Clonidine may potentiate the CNS-depressive effect of alcohol, barbiturates or other sedating drugs. Narcotic analgesics may potentiate the hypotensive effects of clonidine. Tricyclic antidepressants may antagonize the hypotensive effects of clonidine. The effects of tricyclic antidepressants on clonidine's analgesic actions are not known.
Beta-blockers may exacerbate the hypertensive response seen with clonidine withdrawal. Also, due to the potential for additive effects such as bradycardia and AV block, caution is warranted in patients receiving clonidine with agents known to affect sinus node function or AV nodal conduction, e.g., digitalis, calcium channel blockers, and beta-blockers.
There is one reported case of a patient with acute delirium associated with the simultaneous use of fluphenazine and oral clonidine. Symptoms resolved when clonidine was withdrawn and recurred when the patient was rechallenged with clonidine.
Epidural clonidine may prolong the duration of pharmacologic effects of epidural local anesthetics, including both sensory and motor blockade.
Hypertension may develop early and may be followed by hypotension, bradycardia, respiratory depression, hypothermia, drowsiness, decreased or absent reflexes, irritability, and miosis. With large oral overdoses, reversible cardiac conduction defects or arrhythmias, apnea, coma, and seizures have been reported. As little as 100 μ g of oral clonidine has produced signs of toxicity in pediatric patients.
There is no specific antidote for clonidine overdosage. Supportive care may include atropine sulfate for bradycardia, intravenous fluids and/or vasopressor agents for hypotension. Hypertension associated with overdosage has been treated with intravenous furosemide, diazoxide or alpha-blocking agents such as phentolamine. Naloxone may be a useful adjunct in the treatment of clonidine-induced respiratory depression, hypotension, and/or coma; blood pressure should be monitored since the administration of naloxone has occasionally resulted in paradoxical hypertension. Tolazoline administration has yielded inconsistent results and is not recommended as first-line therapy. Dialysis is not likely to significantly enhance the elimination of clonidine.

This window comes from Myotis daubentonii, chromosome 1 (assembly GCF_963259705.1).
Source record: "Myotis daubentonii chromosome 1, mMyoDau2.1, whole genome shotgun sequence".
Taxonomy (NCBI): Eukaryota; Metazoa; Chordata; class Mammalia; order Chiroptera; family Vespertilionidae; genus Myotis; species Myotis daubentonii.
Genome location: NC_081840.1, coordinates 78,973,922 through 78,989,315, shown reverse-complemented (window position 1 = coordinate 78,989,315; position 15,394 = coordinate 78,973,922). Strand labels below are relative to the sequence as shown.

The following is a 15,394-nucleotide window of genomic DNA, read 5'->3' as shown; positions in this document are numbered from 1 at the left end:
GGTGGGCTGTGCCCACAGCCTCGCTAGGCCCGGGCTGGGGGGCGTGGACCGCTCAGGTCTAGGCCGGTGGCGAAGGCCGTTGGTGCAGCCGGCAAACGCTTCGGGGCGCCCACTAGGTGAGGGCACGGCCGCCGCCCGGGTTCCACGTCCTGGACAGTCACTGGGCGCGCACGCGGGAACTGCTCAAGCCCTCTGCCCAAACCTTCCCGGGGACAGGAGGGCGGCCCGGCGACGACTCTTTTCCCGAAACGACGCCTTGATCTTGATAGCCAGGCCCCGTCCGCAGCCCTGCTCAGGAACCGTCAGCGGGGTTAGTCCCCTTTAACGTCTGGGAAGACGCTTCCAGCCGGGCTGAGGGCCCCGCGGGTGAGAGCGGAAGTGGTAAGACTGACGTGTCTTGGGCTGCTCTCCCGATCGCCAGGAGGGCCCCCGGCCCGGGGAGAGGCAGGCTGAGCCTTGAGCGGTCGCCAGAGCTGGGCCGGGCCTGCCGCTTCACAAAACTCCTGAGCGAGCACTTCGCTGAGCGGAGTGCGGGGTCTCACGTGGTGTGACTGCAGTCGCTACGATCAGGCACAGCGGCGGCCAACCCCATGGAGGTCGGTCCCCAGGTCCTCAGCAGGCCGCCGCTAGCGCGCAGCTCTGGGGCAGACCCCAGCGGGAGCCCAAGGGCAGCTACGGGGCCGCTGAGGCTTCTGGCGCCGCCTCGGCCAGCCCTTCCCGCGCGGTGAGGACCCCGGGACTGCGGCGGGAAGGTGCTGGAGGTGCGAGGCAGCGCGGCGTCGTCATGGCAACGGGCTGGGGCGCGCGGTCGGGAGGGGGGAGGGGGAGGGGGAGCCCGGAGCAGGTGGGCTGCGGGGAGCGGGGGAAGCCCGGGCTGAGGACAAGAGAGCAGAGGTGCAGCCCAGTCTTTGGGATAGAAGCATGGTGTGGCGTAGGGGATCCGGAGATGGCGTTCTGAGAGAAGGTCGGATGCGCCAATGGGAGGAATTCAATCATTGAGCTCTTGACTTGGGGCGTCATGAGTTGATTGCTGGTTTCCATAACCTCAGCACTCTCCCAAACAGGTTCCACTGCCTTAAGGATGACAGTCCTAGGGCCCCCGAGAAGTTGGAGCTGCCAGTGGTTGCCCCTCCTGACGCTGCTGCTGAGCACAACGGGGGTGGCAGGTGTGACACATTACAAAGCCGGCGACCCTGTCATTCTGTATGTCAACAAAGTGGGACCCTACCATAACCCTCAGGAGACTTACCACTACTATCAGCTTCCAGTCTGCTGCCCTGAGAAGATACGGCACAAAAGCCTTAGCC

The largest overdose reported to date involved a 28-year old white male who ingested 100 mg of clonidine hydrochloride powder. This patient developed hypertension followed by hypotension, bradycardia, apnea, hallucinations, semi-coma, and premature ventricular contractions. The patient fully recovered after intensive treatment. Plasma clonidine levels were 60 ng/mL after 1 hour, 190 ng/mL after 1.5 hours, 370 ng/mL after 2 hours, and 120 ng/mL after 5.5 and 6.5 hours. In mice and rats, the oral LD50 of clonidine is 206 and 465 mg/kg, respectively.
Duraclon is contraindicated in patients with a history of sensitization or allergic reactions to clonidine. Epidural administration is contraindicated in the presence of an injection site infection, in patients on anticoagulant therapy, and in those with a bleeding diathesis. Administration of Duraclon above the C4 dermatome is contraindicated since there are no adequate safety data to support such use. (see WARNINGS).